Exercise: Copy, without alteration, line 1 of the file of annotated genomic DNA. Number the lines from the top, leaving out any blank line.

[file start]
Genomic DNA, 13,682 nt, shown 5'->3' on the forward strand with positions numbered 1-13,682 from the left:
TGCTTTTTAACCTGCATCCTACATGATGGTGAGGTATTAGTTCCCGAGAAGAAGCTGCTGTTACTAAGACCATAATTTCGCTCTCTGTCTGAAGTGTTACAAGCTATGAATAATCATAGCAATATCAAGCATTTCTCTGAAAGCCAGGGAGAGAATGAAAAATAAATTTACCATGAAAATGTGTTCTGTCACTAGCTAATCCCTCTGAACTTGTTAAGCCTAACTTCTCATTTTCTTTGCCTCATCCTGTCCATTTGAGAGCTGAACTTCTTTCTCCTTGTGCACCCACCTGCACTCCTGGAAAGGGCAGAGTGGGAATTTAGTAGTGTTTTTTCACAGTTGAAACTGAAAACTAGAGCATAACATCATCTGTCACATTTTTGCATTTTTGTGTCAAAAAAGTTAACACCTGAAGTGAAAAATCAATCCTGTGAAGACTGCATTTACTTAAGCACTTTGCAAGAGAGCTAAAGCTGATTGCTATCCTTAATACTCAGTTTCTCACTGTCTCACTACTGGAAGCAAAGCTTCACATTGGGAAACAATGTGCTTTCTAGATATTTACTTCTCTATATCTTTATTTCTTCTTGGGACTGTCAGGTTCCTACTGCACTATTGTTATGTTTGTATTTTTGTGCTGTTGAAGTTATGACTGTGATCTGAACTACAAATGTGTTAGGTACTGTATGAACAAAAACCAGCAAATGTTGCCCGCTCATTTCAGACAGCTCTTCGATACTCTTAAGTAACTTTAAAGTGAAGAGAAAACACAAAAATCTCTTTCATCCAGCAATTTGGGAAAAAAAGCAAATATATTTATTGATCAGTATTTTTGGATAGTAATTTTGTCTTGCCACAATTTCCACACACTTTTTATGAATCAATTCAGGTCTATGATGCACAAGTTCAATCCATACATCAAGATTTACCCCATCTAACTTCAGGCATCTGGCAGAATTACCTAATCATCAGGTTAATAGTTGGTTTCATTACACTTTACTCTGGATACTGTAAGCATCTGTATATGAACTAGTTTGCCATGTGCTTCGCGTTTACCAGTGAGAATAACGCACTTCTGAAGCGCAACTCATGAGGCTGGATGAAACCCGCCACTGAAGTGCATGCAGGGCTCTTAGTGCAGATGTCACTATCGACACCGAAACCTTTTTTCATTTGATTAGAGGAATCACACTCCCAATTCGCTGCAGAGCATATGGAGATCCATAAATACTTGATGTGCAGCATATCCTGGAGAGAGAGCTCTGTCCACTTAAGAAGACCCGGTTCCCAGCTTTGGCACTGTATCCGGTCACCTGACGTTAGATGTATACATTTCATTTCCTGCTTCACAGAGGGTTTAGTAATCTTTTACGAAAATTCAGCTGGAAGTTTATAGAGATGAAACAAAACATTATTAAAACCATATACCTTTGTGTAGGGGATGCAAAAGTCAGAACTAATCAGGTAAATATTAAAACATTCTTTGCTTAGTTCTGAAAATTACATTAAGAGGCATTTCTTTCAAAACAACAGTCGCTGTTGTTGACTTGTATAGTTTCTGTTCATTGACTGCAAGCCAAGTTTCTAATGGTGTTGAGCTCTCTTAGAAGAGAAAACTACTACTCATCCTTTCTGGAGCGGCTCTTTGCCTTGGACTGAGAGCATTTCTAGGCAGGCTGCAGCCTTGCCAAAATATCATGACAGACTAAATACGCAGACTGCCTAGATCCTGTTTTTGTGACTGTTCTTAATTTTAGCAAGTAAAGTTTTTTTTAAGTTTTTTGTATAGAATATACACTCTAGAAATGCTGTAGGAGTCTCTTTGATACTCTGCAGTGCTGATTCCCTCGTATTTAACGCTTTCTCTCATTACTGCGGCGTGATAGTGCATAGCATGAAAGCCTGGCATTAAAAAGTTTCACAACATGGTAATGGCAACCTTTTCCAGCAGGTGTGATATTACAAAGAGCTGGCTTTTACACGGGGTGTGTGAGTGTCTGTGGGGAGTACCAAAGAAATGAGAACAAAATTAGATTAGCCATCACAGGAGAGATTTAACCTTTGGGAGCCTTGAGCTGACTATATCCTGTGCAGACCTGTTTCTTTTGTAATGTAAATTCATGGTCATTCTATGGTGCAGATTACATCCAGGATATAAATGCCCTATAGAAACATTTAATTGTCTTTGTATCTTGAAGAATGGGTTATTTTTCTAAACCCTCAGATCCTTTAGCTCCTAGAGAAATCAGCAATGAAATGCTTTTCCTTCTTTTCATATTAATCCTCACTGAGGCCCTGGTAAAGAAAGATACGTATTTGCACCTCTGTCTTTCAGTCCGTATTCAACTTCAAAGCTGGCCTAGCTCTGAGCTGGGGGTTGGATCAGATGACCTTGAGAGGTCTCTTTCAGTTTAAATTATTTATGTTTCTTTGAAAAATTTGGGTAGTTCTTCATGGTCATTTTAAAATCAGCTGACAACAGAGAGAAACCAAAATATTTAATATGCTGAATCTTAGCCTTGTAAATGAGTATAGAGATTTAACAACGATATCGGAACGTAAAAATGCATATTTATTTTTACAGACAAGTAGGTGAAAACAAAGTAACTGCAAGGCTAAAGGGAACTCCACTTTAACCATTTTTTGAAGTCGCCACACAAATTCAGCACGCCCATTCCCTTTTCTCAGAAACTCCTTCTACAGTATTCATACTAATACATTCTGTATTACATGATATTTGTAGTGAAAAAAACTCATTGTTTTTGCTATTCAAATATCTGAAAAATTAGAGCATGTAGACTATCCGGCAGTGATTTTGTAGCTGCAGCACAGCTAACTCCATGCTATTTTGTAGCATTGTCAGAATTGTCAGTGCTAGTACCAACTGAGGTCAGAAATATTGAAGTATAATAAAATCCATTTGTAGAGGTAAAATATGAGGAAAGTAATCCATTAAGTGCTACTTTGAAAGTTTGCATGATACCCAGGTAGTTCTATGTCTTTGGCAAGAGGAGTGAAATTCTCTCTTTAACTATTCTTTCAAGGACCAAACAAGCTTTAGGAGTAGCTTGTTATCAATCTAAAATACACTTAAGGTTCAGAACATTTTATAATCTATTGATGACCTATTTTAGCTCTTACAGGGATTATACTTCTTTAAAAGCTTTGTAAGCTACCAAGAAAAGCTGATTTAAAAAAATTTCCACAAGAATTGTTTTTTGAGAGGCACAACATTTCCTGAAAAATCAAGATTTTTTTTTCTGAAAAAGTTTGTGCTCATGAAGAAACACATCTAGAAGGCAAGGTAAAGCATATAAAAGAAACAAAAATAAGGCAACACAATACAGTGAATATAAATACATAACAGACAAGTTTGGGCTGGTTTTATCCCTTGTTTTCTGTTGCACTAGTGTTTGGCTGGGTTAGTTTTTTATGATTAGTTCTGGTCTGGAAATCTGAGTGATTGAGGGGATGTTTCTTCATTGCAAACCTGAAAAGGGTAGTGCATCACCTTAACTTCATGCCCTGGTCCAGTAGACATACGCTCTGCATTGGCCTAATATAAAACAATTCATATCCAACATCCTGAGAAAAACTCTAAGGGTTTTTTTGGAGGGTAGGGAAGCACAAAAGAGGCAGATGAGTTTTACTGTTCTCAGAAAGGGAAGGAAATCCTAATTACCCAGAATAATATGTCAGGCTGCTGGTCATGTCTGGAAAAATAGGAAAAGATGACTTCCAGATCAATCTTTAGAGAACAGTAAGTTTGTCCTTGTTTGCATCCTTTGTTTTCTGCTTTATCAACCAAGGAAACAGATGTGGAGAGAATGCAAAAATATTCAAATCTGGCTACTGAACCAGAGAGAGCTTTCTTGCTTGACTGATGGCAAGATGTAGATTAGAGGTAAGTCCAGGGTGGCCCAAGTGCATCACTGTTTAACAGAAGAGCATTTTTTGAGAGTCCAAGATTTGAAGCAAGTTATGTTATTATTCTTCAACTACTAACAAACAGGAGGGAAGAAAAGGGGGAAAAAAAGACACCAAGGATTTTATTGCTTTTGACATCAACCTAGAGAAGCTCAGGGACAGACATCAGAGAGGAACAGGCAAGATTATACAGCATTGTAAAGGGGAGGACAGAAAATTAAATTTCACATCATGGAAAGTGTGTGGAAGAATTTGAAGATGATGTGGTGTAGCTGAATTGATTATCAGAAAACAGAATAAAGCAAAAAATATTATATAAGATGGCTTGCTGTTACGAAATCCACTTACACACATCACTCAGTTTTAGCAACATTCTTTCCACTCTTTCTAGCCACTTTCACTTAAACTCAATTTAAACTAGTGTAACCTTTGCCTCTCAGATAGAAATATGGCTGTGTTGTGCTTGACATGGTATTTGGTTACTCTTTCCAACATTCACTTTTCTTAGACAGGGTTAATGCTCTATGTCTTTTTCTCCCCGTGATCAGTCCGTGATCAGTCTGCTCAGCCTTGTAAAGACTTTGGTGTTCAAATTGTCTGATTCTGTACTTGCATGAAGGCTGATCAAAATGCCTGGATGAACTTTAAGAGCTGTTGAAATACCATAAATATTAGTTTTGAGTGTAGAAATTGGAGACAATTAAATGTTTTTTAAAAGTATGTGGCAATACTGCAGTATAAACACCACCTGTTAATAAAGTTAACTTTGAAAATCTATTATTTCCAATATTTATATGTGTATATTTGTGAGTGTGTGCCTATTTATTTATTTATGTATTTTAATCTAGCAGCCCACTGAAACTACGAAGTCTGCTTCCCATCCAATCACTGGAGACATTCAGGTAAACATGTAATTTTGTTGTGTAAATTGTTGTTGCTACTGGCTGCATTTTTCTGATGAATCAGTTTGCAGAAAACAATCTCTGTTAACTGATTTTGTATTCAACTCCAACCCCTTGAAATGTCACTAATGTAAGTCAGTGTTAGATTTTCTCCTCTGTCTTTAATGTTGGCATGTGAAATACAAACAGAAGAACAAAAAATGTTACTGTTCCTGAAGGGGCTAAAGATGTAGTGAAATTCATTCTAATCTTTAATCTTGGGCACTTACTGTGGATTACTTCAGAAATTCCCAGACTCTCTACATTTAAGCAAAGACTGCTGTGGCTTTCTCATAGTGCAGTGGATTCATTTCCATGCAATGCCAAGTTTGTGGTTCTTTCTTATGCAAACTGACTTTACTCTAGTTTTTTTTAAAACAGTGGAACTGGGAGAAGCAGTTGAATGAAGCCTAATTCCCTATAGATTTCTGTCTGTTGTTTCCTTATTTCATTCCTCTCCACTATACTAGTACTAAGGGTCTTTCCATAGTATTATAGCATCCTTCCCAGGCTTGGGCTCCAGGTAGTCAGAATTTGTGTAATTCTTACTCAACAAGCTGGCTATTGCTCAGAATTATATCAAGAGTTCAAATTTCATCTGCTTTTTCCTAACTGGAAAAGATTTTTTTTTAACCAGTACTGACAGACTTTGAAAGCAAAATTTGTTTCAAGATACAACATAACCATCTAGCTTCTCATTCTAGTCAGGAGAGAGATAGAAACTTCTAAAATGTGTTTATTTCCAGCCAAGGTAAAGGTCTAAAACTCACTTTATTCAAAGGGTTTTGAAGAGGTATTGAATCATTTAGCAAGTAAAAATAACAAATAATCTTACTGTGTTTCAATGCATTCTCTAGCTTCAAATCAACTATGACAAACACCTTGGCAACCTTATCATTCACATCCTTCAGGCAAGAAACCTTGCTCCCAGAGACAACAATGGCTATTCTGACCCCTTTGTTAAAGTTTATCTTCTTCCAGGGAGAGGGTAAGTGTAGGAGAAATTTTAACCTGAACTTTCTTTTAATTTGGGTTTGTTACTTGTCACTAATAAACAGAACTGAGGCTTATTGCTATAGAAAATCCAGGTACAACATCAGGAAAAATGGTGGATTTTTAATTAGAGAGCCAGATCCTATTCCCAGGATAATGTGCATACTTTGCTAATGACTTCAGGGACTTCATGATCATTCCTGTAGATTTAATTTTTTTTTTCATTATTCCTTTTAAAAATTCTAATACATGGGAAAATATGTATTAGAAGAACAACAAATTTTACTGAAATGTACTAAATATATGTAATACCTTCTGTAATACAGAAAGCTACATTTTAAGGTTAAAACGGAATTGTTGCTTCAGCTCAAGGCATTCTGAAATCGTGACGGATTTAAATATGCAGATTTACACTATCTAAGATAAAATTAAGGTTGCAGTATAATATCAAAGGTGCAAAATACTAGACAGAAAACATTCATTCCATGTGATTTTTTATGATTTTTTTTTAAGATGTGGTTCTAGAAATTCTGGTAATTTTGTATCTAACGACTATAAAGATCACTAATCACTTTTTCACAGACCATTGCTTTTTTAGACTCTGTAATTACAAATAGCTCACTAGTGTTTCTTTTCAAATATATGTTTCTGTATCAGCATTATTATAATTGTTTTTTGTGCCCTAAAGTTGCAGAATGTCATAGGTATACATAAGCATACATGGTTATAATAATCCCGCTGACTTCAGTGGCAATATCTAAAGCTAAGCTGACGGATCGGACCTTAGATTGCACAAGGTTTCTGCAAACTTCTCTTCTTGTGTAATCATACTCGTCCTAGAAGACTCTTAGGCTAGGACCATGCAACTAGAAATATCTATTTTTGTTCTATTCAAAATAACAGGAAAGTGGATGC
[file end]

Genomic DNA, 13,682 nt, shown 5'->3' on the forward strand with positions numbered 1-13,682 from the left: